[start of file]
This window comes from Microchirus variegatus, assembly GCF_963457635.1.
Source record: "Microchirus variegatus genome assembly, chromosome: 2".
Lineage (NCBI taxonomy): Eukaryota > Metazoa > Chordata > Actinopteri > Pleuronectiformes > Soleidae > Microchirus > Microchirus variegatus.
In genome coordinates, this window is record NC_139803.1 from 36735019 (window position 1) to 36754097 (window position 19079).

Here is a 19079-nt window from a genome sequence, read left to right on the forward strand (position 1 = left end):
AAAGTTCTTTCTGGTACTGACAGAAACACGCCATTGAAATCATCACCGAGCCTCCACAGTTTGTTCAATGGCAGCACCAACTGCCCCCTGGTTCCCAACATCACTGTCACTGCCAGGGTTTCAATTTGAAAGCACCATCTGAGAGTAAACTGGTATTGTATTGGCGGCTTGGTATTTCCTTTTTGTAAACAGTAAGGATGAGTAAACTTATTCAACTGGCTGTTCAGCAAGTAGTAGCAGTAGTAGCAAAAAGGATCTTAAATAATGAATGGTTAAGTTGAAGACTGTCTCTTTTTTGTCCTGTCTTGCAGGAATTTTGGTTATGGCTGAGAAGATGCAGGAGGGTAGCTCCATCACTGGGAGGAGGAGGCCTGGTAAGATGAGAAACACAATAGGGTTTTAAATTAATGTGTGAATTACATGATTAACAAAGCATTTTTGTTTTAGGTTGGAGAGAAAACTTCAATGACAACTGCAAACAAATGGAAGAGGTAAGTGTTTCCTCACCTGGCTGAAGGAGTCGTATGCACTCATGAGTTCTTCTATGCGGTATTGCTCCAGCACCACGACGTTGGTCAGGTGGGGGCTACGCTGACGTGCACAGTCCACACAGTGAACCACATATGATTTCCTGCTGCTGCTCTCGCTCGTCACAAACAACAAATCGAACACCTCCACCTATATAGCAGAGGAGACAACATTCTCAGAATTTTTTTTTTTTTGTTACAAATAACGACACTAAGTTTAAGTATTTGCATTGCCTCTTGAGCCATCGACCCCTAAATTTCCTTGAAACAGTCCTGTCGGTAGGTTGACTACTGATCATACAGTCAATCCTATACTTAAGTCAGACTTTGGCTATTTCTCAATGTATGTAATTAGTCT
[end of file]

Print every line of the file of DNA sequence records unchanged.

This window comes from Microchirus variegatus, assembly GCF_963457635.1.
Source record: "Microchirus variegatus genome assembly, chromosome: 2".
Lineage (NCBI taxonomy): Eukaryota > Metazoa > Chordata > Actinopteri > Pleuronectiformes > Soleidae > Microchirus > Microchirus variegatus.
In genome coordinates, this window is record NC_139803.1 from 36735019 (window position 1) to 36754097 (window position 19079).

Here is a 19079-nt window from a genome sequence, read left to right on the forward strand (position 1 = left end):
AAAGTTCTTTCTGGTACTGACAGAAACACGCCATTGAAATCATCACCGAGCCTCCACAGTTTGTTCAATGGCAGCACCAACTGCCCCCTGGTTCCCAACATCACTGTCACTGCCAGGGTTTCAATTTGAAAGCACCATCTGAGAGTAAACTGGTATTGTATTGGCGGCTTGGTATTTCCTTTTTGTAAACAGTAAGGATGAGTAAACTTATTCAACTGGCTGTTCAGCAAGTAGTAGCAGTAGTAGCAAAAAGGATCTTAAATAATGAATGGTTAAGTTGAAGACTGTCTCTTTTTTGTCCTGTCTTGCAGGAATTTTGGTTATGGCTGAGAAGATGCAGGAGGGTAGCTCCATCACTGGGAGGAGGAGGCCTGGTAAGATGAGAAACACAATAGGGTTTTAAATTAATGTGTGAATTACATGATTAACAAAGCATTTTTGTTTTAGGTTGGAGAGAAAACTTCAATGACAACTGCAAACAAATGGAAGAGGTAAGTGTTTCCTCACCTGGCTGAAGGAGTCGTATGCACTCATGAGTTCTTCTATGCGGTATTGCTCCAGCACCACGACGTTGGTCAGGTGGGGGCTACGCTGACGTGCACAGTCCACACAGTGAACCACATATGATTTCCTGCTGCTGCTCTCGCTCGTCACAAACAACAAATCGAACACCTCCACCTATATAGCAGAGGAGACAACATTCTCAGAATTTTTTTTTTTTTGTTACAAATAACGACACTAAGTTTAAGTATTTGCATTGCCTCTTGAGCCATCGACCCCTAAATTTCCTTGAAACAGTCCTGTCGGTAGGTTGACTACTGATCATACAGTCAATCCTATACTTAAGTCAGACTTTGGCTATTTCTCAATGTATGTAATTAGTCT